Macro And Micro Levels Of University Identification: Using Social Network Sites To Reactivate Latent Social Identities Within College Alumni
Date of Award
Master of Science (MS)
School of Communication
Caleb T. Carr
Steve K. Hunt
This master's thesis sought to extend social identification research further into social network sites by examine how online interactions may affect offline behaviors. In particular, this thesis argues that alumni who interact with their university or major via a social network site, should have an increased intention to donate back to their university or major. Despite a large body of research on both social identification and social network use, less research has combined the two in order to predict external behaviors. As such, data was collected from 277 undergraduate and graduate students at Illinois State University regarding their university and major social identification as well as their social network use. Data were analyzed using a t-test and multiple linear regressions. The findings from this research suggest that social network site use is a significant variable to increase an alumni's intent to donate. However, contrary to previous research, superordinate university social identification was a stronger predictor of intent to donate when compared to subordinate major social identification. The findings support the prediction that social network interaction plays a significant role in predicting an alumni's intent to donate to their university.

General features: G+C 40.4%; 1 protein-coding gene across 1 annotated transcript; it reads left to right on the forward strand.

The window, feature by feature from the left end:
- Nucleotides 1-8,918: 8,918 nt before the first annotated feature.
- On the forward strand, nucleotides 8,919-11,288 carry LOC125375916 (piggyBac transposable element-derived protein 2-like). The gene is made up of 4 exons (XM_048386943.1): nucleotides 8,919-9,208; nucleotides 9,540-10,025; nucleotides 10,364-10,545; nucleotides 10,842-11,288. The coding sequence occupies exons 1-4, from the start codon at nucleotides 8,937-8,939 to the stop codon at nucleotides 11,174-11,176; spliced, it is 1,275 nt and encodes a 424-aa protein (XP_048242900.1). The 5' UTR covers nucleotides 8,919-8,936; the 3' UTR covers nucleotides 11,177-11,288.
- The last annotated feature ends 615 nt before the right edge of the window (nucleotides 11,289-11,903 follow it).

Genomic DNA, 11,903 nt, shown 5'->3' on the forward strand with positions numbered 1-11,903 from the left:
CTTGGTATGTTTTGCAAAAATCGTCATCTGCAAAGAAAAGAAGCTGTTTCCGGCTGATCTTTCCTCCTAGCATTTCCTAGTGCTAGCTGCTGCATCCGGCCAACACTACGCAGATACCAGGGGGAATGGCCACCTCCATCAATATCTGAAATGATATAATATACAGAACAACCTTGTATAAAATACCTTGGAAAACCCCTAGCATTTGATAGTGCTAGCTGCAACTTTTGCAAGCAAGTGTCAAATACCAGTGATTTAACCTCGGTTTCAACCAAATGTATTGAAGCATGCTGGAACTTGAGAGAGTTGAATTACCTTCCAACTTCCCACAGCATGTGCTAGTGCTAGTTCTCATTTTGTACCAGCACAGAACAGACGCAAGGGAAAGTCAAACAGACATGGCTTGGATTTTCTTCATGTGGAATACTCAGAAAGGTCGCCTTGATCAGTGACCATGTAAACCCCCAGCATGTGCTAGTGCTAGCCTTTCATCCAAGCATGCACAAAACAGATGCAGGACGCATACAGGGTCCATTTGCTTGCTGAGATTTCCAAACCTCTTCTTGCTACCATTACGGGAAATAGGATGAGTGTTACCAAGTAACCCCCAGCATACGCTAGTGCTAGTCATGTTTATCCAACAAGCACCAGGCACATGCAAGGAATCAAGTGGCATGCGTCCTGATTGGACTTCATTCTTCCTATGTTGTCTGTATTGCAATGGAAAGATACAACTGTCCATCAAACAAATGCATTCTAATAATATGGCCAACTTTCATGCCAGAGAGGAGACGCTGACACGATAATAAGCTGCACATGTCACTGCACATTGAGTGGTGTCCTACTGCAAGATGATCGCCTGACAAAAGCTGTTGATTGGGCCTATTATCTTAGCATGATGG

Varney, Eric James, "Macro And Micro Levels Of University Identification: Using Social Network Sites To Reactivate Latent Social Identities Within College Alumni" (2016). Theses and Dissertations. 551.
Imported from ProQuest Varney_ilstu_0092N_10728.pdf